• My Sister’s Keeper by Jodi Piccoult

Non Fictional/ Self Help/ Motivational

  • The Subtle Art of Not Giving a F*ck by Mark Manson
  • The Secret by Rhonda Byrne
  • The 7 Habits of Highly Effective People by Stephen Covey

what is popular

This is based off of the ‘Popular Life Books’ list on Goodreads which contains 1,250 entries. The top ten are: –

  1. Tuesdays with Morrie by Mitch Alborn
  2. The Fault in Our Stars by John Green
  3. The Alchemist by Paulo Coelho
  4. Man’s Search for Meaning by Viktor E. Frankl
  5. How to Win Friend’s and Influence People by Dale Carnegie
  6. The Five People You Meet in Heaven by Mitch Alborn
  7. The 7 Habits of Highly Effective People by Stephen Covey
  8. The Perks of Being a Wallflower by Stephen Chbosky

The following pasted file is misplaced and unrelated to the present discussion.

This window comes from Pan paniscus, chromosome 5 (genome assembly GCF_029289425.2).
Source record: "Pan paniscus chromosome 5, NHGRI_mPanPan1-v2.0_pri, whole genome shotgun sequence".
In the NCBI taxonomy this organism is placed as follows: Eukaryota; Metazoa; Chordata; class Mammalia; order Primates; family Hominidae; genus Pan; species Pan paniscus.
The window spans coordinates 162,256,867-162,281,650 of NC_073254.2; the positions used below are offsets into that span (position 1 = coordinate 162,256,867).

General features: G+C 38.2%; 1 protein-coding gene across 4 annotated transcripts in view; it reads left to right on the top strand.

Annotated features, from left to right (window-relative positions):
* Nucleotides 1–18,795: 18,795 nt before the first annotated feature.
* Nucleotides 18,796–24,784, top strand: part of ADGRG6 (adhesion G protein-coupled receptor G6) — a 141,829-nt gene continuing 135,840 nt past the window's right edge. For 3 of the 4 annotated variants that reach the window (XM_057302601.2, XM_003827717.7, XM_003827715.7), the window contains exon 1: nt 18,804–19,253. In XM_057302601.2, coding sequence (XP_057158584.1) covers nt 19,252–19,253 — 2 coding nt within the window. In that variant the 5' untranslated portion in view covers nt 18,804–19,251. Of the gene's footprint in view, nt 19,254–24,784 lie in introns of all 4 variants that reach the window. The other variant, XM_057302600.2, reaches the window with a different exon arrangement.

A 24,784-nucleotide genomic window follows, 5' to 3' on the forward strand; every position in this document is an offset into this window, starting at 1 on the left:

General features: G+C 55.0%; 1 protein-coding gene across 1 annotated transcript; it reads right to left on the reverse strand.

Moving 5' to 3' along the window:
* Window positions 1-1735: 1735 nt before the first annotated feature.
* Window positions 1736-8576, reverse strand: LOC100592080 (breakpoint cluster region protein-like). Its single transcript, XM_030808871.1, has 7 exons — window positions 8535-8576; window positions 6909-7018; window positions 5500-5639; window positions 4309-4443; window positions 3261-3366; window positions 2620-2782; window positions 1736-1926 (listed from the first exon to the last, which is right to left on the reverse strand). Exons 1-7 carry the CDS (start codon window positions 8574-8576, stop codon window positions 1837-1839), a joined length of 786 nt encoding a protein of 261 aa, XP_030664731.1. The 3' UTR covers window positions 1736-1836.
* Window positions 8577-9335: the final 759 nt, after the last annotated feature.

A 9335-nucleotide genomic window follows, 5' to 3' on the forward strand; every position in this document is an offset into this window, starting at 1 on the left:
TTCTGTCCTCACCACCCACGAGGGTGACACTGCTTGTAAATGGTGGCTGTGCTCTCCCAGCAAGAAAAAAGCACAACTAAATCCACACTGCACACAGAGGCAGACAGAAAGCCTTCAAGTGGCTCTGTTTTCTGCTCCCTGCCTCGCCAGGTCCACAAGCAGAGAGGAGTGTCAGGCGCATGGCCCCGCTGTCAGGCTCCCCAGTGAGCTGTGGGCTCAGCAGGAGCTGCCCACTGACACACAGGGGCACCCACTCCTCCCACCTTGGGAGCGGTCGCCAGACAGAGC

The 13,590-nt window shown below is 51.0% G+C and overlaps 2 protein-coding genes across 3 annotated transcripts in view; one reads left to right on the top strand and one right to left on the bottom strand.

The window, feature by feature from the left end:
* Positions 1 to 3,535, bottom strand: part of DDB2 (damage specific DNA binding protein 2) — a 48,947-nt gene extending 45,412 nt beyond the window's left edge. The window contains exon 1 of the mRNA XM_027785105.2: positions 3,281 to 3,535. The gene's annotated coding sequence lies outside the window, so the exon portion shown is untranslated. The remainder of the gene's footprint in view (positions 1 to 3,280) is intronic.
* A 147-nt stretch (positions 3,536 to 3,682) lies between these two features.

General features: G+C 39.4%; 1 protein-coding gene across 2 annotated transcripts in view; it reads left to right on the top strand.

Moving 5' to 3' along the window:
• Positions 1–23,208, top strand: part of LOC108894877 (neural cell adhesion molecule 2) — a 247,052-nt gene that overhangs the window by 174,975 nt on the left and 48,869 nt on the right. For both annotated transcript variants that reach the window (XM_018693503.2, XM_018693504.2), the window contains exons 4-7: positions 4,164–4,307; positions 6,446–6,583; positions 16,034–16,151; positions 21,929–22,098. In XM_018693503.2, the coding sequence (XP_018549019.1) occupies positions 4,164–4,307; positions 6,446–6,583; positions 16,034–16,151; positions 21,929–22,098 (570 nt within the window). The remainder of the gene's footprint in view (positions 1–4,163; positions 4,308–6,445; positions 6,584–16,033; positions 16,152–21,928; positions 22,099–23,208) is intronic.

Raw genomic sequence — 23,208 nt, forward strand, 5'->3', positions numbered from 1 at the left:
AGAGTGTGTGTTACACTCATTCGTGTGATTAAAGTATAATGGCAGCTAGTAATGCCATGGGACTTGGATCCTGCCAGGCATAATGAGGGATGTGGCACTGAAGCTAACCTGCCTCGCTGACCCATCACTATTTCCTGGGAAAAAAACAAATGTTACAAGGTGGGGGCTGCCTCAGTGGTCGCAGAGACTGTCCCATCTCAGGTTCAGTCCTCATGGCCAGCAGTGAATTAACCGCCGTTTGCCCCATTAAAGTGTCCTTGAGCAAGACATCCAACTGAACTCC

9. The Last Lecture by Randy Pausch
  10. The Subtle Art of Not Giving a F*ck by Mark Manson

I’ve heard of all but #4 and #9 and have read none.

My usual question: What do I think?

It’s a very male heavy list this month and seems dominated by motivational or real life experience books.

I don’t think this is my genre if I’m honest although I have read autobiographies (including the ones I listed) and have enjoyed them very much, despite them being sad and harrowing reads.

I’ve got a copy of The 7 Habits on my desk at work and I keep swearing that I’ll get round to reading it and my colleague has read The Subtle Art of Not Giving a F*ck. She likes the ethos behind the book but says its quite repetitive because the same message is being delivered just in different ways. The message amounts to – ‘don’t worry about what other people think of you.’

For every fan of Elsa it basically means, ‘let it go.’

What are my favourites.jpg

I can’t choose any favourites from the list because I haven’t read any. I also haven’t read a great deal of motivational/ self help books but if I look at the categories I listed above I guess I would go for:-